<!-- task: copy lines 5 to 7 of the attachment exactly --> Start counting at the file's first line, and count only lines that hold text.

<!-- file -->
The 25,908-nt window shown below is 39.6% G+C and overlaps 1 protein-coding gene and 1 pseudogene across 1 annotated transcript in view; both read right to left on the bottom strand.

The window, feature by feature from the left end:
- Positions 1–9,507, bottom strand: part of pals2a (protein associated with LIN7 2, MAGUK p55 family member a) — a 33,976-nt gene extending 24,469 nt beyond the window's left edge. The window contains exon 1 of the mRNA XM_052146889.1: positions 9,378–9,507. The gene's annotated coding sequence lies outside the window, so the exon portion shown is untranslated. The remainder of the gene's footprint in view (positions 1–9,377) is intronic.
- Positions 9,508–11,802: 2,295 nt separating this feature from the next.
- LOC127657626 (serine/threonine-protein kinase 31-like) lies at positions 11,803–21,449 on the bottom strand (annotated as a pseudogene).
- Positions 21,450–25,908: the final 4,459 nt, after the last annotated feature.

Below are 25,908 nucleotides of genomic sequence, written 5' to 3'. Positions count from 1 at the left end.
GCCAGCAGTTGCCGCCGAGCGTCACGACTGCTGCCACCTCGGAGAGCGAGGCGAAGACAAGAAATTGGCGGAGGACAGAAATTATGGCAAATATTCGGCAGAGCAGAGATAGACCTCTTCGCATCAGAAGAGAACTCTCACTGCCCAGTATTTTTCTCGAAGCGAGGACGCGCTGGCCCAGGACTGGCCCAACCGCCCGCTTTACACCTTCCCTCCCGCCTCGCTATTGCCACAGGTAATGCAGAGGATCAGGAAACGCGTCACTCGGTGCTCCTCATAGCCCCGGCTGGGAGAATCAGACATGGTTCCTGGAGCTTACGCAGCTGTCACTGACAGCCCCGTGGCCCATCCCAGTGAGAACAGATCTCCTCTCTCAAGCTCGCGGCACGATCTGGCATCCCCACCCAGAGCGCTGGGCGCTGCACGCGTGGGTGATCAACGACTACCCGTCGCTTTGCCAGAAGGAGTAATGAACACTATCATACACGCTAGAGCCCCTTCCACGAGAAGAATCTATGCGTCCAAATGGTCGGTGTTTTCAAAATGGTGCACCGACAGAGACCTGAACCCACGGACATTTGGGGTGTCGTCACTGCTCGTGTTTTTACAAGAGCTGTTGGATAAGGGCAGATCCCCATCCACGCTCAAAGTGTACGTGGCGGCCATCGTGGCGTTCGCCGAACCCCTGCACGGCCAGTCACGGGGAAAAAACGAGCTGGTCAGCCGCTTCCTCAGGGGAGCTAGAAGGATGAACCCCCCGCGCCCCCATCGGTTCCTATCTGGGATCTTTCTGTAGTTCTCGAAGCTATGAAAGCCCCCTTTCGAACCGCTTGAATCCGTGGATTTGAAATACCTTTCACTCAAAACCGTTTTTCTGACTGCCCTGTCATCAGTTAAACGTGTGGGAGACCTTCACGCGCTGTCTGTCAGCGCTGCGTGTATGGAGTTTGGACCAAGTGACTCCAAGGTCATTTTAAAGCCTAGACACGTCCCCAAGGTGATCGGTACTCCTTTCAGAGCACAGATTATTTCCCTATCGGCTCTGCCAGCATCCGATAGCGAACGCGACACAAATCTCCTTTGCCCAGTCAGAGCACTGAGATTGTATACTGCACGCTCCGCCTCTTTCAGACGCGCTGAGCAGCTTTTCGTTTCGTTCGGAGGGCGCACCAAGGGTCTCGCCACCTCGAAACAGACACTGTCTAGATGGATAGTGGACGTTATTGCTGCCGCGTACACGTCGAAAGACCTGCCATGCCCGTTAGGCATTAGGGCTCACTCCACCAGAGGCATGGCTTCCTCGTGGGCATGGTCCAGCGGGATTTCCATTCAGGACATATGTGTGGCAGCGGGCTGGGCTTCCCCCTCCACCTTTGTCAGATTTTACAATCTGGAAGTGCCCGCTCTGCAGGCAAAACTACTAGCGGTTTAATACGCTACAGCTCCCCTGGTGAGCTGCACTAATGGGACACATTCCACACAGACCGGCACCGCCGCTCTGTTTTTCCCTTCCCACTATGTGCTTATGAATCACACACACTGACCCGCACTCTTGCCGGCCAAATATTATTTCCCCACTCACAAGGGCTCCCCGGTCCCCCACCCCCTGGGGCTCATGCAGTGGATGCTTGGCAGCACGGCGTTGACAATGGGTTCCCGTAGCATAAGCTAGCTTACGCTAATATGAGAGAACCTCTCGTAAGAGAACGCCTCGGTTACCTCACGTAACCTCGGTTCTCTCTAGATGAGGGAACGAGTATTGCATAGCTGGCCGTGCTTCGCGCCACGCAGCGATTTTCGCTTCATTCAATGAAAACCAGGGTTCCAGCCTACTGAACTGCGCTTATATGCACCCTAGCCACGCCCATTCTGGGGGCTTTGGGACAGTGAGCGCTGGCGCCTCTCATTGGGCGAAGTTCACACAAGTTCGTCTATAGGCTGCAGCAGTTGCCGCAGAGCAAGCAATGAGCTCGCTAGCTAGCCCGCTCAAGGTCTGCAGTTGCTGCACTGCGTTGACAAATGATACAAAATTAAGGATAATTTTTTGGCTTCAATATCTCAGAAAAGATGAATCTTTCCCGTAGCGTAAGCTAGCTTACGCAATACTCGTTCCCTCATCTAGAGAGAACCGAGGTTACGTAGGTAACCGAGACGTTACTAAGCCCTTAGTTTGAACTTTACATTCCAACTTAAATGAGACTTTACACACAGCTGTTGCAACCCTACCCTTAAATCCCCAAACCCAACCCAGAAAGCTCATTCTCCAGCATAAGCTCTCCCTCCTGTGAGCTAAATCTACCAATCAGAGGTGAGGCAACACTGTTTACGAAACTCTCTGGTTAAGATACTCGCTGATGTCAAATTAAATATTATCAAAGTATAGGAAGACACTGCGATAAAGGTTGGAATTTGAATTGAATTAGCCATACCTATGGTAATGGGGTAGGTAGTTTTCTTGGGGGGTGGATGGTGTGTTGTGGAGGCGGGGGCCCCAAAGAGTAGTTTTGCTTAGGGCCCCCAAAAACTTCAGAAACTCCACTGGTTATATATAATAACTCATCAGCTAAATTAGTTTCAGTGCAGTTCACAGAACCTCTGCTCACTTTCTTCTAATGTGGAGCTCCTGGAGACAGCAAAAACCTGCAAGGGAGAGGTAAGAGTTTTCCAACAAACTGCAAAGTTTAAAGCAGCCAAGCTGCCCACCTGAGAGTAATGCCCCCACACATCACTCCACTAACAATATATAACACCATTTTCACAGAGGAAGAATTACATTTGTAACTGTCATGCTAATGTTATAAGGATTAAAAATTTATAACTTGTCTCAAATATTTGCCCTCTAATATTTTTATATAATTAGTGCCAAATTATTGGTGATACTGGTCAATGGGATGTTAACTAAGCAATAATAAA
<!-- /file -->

- LOC127657626 (serine/threonine-protein kinase 31-like) lies at positions 11,803–21,449 on the bottom strand (annotated as a pseudogene).
- Positions 21,450–25,908: the final 4,459 nt, after the last annotated feature.

Below are 25,908 nucleotides of genomic sequence, written 5' to 3'. Positions count from 1 at the left end.